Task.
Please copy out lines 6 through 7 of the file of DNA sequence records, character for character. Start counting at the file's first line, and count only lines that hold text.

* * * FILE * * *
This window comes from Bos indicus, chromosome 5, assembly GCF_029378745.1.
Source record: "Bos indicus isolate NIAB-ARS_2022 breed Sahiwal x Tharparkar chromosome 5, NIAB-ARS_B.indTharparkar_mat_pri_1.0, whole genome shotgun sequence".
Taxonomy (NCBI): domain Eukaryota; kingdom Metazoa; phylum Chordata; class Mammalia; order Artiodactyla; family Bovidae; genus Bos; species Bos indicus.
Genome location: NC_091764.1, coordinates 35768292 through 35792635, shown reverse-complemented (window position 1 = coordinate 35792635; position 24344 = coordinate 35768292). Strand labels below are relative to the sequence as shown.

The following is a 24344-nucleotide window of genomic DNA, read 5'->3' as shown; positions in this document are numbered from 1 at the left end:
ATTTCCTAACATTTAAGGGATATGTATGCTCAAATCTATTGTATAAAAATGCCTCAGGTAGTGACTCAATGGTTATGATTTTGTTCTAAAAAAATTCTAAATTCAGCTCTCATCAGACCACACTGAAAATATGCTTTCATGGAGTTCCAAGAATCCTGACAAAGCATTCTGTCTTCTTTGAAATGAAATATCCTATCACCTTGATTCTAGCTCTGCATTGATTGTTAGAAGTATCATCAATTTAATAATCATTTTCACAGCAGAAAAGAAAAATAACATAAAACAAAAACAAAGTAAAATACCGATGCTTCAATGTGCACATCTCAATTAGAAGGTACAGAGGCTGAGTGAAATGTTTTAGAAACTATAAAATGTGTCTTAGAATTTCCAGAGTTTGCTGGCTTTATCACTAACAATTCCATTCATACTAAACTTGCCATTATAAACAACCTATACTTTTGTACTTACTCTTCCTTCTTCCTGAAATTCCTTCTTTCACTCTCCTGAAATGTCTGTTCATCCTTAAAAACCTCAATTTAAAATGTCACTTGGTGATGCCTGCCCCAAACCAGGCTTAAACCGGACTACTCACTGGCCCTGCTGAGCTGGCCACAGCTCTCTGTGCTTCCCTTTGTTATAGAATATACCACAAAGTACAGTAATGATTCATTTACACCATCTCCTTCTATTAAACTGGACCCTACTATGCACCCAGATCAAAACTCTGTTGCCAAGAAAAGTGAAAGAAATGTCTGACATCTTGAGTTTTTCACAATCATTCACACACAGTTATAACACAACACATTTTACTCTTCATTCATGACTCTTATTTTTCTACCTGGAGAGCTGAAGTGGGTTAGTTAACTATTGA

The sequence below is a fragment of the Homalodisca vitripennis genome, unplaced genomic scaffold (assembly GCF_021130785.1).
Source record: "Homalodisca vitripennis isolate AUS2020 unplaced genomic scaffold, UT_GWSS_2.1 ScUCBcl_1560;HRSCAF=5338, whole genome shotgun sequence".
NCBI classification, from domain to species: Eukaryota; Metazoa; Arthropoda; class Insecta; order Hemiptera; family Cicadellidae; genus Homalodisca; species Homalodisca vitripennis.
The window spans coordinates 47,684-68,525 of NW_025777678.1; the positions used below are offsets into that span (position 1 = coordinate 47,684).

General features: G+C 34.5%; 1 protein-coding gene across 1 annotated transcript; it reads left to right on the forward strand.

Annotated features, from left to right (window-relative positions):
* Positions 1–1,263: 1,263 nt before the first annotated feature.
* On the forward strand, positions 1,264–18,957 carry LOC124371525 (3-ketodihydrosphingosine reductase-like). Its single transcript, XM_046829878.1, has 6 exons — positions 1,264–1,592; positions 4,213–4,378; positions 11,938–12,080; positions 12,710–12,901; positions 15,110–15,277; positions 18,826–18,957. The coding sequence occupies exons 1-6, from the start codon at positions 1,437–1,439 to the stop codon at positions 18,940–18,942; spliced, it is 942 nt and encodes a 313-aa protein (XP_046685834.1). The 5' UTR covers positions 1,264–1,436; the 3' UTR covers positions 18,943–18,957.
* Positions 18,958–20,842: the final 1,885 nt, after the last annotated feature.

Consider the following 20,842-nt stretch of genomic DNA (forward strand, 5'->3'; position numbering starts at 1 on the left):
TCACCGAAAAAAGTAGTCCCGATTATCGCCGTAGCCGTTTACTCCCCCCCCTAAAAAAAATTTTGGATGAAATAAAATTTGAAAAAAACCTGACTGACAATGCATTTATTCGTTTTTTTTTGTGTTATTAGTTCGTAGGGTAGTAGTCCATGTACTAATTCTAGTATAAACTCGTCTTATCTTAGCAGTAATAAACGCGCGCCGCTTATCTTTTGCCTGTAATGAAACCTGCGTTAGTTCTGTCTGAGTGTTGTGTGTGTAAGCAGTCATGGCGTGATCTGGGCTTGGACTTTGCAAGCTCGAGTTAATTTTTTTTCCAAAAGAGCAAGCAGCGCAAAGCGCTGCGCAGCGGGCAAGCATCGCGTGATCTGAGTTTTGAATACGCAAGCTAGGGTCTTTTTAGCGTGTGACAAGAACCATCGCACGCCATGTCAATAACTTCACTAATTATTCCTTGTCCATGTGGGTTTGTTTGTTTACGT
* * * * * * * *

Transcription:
ATTTCCTAACATTTAAGGGATATGTATGCTCAAATCTATTGTATAAAAATGCCTCAGGTAGTGACTCAATGGTTATGATTTTGTTCTAAAAAAATTCTAAATTCAGCTCTCATCAGACCACACTGAAAATATGCTTTCATGGAGTTCCAAGAATCCTGACAAAGCATTCTGTCTTCTTTGAAATGAAATATCCTATCACCTTGATTCTAGCTCTGCATTGATTGTTAGAAGTATCATCAATTTAATAATCATTTTCACAGCAGAAAAGAAAAATAACATAAAACAAAAACAAAGTAAAATACCGATGCTTCAATGTGCACATCTCAATTAGAAGGTACAGAGGCTGAGTGAAATGTTTTAGAAACTATAAAATGTGTCTTAGAATTTCCAGAGTTTGCTGGCTTTATCACTAACAATTCCATTCATACTAAACTTGCCATTATAAACAACCTATACTTTTGTACTTACTCTTCCTTCTTCCTGAAATTCCTTCTTTCACTCTCCTGAAATGTCTGTTCATCCTTAAAAACCTCAATTTAAAATGTCACTTGGTGATGCCTGCCCCAAACCAGGCTTAAACCGGACTACTCACTGGCCCTGCTGAGCTGGCCACAGCTCTCTGTGCTTCCCTTTGTTATAGAATATACCACAAAGTACAGTAATGATTCATTTACACCATCTCCTTCTATTAAACTGGACCCTACTATGCACCCAGATCAAAACTCTGTTGCCAAGAAAAGTGAAAGAAATGTCTGACATCTTGAGTTTTTCACAATCATTCACACACAGTTATAACACAACACATTTTACTCTTCATTCATGACTCTTATTTTTCTACCTGGAGAGCTGAAGTGGGTTAGTTAACTATTGA

The sequence below is a fragment of the Homalodisca vitripennis genome, unplaced genomic scaffold (assembly GCF_021130785.1).